Deputies Mount Up to Patrol Horse Trails


Sheriff’s deputies have started mounted patrols along the city’s equestrian trails, prompted by complaints that people were riding motorcycles and other off-road vehicles on the dirt paths.

Wearing their sidearms and gear, deputies Saturday morning saddled up their steeds and hit the city’s horse trails for their first mounted patrol of the year.

With high visibility and all-terrain mobility, deputies say the purpose of the patrol is not so much to make arrests, but to make sure the city’s trails are safe, used properly and free from motor vehicles. The weekend’s first patrol saw no arrests and was deemed a success.


“We ran into a lot of equestrian people, and they were happy to see us,” said Lt. Paul Sullivan, chief of police services in San Juan Capistrano.

Deputy Frank Nin and an assigned reserve deputy, both part of the sheriff’s 28-member mounted patrol team, are scheduled to ride the trails weekly in San Juan Capistrano, with the days varying from Friday through Sunday.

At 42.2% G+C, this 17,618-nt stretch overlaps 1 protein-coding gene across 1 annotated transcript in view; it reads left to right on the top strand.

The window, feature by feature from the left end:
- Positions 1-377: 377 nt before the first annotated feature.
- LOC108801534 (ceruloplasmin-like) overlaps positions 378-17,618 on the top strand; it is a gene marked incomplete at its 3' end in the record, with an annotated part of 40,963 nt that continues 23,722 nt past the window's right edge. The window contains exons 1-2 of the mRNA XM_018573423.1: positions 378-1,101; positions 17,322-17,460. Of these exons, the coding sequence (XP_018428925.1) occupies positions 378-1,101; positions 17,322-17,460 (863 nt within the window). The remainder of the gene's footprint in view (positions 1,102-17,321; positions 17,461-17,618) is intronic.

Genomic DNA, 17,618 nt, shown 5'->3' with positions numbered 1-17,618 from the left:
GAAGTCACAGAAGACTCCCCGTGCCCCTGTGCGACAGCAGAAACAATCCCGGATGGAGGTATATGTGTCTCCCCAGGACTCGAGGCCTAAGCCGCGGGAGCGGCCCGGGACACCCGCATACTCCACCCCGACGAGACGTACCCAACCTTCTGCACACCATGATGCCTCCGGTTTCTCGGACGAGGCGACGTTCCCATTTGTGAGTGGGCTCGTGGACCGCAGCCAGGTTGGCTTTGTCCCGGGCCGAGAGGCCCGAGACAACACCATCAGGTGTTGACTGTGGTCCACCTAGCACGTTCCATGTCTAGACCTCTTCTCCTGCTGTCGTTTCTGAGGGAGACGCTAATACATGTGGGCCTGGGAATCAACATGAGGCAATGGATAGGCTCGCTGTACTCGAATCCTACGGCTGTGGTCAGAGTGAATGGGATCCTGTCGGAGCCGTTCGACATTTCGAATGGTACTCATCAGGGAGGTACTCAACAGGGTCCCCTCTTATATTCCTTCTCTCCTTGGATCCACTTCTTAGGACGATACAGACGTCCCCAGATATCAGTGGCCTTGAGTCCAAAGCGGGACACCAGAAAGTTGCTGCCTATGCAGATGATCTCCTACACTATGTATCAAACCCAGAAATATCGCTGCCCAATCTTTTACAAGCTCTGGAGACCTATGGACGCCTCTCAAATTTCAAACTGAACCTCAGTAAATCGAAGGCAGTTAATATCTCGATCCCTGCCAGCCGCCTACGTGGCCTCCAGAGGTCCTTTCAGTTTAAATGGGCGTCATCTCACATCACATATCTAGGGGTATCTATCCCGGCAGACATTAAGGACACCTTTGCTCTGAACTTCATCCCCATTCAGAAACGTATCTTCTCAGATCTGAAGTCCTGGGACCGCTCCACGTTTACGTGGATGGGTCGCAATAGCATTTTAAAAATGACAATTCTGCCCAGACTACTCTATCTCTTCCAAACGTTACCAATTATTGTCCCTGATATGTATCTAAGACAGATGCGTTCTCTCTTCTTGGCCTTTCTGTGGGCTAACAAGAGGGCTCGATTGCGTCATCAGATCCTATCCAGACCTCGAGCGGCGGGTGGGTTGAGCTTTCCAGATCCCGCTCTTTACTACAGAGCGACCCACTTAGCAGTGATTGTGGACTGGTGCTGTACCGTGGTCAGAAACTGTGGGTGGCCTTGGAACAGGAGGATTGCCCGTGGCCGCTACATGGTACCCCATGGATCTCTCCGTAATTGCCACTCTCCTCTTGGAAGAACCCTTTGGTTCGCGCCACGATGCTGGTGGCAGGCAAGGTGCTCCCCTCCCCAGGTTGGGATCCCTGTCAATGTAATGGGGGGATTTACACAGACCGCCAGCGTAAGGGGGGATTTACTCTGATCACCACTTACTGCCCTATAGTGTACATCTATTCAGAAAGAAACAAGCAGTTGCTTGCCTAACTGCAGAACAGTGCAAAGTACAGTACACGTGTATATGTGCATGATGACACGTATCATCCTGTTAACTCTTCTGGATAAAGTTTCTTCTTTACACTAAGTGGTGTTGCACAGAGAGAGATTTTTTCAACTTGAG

Deputies selected for the countywide team must have their own mount. The horses and their riders try-out for the team and are required to pass a special sensory training course to ensure the steeds can react properly and perform their duties in crowded or noisy conditions.

The patrols are contracted out to various cities in the county, either on a regular patrol or case-by-case basis.

Other deputies and their 1,200-pound partners can be seen patrolling beaches, parks and trails throughout the county, especially on holidays or at special events in the summer.

“A lot of it is preventive patrol,” said Sgt. Randy McLennan, who is in charge of the sheriff’s mounted team. “The mounted patrol has a calming effect on people.”


Because Deputy Nin is already assigned to patrol San Juan Capistrano and rides with a reserve officer, the mounted patrol program will not cost the city any additional money.